When a company is disposed of by way of a sale of its shares, its 'history', including its tax history, is transferred along with the shares. Tax due diligence aims to identify any contingent or hidden tax or commercial liabilities which may potentially fall on the purchaser in future. If the due diligence uncovers material potential tax risks / liabilities, this may lead to a price reduction or alter the structure of the deal. In a worst-case scenario, it may even cause the deal to abort.

In addition to due diligence, the purchaser will seek to minimise their exposure through the use of warranties and indemnities in the Sale and Purchase Agreement. A company's tax 'attributes' may also be transferred, for example losses and capital allowance pools, subject to anti-avoidance rules which are considered further below.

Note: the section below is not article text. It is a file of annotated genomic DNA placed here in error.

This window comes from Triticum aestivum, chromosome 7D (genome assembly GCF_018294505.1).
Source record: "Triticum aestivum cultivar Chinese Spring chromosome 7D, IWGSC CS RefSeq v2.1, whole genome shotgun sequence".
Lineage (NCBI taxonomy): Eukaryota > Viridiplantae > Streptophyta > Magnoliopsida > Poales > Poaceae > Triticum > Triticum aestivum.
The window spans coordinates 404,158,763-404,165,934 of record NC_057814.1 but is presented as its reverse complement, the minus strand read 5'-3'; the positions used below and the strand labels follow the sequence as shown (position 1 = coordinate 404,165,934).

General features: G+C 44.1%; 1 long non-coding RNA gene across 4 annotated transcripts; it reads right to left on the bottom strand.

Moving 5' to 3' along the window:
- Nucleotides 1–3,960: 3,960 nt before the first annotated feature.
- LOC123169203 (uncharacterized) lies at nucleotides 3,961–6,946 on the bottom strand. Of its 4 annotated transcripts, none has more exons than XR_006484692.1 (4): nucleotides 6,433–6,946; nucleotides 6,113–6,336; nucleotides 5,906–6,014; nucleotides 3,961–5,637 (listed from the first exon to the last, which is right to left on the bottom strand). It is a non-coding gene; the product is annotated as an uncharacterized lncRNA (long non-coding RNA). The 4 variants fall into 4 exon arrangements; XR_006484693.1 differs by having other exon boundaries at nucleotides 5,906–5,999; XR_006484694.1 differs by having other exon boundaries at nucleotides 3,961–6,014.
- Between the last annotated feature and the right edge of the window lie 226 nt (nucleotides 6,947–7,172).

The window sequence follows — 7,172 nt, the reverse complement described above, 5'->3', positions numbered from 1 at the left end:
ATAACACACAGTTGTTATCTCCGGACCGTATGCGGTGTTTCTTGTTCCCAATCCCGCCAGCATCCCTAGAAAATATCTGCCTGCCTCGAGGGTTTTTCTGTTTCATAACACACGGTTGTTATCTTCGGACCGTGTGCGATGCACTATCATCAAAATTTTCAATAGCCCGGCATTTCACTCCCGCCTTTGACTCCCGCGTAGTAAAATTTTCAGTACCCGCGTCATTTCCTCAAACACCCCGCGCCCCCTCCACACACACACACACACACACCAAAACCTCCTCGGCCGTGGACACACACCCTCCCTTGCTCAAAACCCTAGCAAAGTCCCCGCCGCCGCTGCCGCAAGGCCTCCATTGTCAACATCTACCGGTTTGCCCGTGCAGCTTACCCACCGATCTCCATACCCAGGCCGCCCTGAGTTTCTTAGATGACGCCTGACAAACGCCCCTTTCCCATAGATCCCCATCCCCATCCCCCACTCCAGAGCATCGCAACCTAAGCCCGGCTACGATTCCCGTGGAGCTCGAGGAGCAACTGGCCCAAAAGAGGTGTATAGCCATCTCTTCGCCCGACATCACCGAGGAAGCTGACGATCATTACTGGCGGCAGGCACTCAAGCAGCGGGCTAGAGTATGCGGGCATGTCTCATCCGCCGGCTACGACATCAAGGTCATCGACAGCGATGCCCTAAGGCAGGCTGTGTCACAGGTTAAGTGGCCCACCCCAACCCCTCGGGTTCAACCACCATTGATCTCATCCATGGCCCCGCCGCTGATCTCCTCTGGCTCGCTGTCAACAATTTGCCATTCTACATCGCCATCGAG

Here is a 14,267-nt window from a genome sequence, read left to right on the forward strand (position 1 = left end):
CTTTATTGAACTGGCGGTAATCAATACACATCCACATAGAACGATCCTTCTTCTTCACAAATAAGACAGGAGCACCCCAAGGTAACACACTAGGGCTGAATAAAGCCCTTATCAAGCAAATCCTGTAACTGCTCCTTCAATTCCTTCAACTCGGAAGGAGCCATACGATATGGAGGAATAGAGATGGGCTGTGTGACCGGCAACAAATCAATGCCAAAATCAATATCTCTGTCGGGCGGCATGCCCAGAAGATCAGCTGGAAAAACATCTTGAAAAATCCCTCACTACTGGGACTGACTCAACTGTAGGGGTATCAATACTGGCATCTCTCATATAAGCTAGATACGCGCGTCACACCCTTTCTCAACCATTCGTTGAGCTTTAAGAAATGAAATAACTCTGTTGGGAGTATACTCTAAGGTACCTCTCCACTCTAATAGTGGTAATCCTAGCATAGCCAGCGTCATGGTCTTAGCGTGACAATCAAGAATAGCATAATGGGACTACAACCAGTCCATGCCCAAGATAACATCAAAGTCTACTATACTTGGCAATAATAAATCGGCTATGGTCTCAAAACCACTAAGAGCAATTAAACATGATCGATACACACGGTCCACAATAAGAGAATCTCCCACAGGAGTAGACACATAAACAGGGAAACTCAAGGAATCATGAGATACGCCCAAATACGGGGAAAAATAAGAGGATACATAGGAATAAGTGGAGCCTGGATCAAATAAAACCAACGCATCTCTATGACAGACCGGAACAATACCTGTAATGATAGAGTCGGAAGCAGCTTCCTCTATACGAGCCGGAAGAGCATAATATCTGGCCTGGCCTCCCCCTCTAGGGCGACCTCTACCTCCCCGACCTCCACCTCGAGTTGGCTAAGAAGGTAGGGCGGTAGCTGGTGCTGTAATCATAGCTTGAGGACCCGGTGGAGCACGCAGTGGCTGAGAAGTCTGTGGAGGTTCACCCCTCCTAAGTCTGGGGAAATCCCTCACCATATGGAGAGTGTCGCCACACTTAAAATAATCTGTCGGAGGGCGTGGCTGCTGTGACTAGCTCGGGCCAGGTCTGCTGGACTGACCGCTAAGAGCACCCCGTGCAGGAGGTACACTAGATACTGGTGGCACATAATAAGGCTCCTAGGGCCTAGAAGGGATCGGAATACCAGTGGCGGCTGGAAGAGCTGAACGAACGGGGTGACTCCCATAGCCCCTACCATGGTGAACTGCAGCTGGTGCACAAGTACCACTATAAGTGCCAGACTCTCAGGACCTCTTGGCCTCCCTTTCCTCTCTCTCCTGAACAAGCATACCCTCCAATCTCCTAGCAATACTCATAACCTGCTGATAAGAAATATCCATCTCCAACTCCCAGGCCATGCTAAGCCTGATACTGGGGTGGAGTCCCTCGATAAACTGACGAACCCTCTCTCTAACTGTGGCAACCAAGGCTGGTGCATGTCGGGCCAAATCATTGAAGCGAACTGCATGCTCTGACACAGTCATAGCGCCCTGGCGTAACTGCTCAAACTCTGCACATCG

Access this article and thousands of others like it free
for 7 days with a trial of TolleyGuidance.

ACCESS THE FULL ARTICLE

Already a subscriber? Login

Request a Free Trial to TolleyGuidance to gain access to the full article

Access this article and thousands of others like it free for 7 days. Written exclusively by tax professionals for tax professionals, TolleyGuidance combines tax technical commentary with practical guidance to support you day-to-day.

* denotes a required field